It feels like we just moved on from winter, and suddenly we're in the throes of Beijing’s annual catkin phenomenon. For those of you who are new to the city you might be wondering why Beijing is all the sudden covered in fluffy white balls.
Well, in the 1960s and 70s the local government had the well-meaning idea to make the city prettier and greener. As part of this beautification project, they planted millions of trees, including an abundance of poplars and willows. Sounds good, right?
One thing the officials didn’t consider was that they planted a massive amount of female poplar and willow trees. These types of trees have far more females than males – roughly a 7-to-3 ratio.
Image via Weibo
It is estimated that of the 120 million trees the government planted so many decades ago, 70 percent were female. And the result is Beijing’s annual “spring snow.”
Every spring when the temperature reaches about 15 degrees, these female trees release their seeds – which look like white balls of fluff. For a three-week period, this spring snow floats through the air, gathers in massive piles and lodges itself in our orifices.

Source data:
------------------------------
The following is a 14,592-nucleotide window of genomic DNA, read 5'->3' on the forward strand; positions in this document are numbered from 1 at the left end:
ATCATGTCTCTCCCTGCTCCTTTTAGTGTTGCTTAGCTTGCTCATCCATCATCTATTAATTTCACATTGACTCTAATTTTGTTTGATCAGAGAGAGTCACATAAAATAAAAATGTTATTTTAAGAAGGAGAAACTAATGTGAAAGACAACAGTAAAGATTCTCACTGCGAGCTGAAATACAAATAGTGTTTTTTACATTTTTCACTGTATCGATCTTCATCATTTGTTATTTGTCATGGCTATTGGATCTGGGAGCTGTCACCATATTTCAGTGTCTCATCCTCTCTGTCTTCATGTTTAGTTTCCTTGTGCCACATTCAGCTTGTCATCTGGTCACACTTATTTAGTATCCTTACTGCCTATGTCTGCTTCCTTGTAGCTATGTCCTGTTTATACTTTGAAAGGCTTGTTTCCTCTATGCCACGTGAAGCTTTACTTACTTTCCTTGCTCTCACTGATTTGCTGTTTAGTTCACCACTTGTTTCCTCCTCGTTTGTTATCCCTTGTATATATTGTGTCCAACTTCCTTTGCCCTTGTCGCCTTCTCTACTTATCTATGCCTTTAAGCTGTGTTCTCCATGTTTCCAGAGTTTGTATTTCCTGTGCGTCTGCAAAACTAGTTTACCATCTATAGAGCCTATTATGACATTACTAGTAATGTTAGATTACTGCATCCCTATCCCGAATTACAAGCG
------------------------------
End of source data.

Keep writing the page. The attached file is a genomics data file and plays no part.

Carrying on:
While catkins might look kind of cool – we mean, Beijing does look like a winter wonderland – they can actually be quite a nuisance. From our personal experience, these cotton-like balls get can get lodged in your ears, eyes and throat all too frequently, making it pretty necessary to carry a mask during catkin season. These seemingly harmless balls of fluff also cause moderate-to-serious allergies among many Beijingers.
Image via Weibo
The spring catkins have even been linked to an increase in fires in the city. It turns out catkins are really, really flammable. In 2013, one woman had the brilliant idea of lighting a bunch of catkins on fire and accidentally burned down a bus and two cars. Guys, don’t light the catkins on fire!
For those of us who have endured the brief but annoying catkin season of previous years, take some solace in the fact that Beijing officials have made attempts to deal with the issue. In 1994, Beijing launched its “Millions of Male Poplars in Beijing” initiative. Some trees were also injected with hormones in some sort of attempt at "sex reassignment," but that method proved time consuming and expensive. Starting in 2001 only male poplars and willow trees have been allowed to be planted in Beijing.
The idea was to rid the capital of all those pesky catkins by 2005. But just look outside... clearly things didn’t exactly go as planned.
And so the yearly battle continues...
Well, there’s not much we can do about it now. So cheers to yet another catkin season, and here's to hoping that maybe someday Beijing will be catkin-free.
GIF via via @赵鑫不喜欢巧克力/Weibo
This article was originally published on April 8, 2017. It has been updated and republished on April 8, 2019.
[Cover image via Pixabay]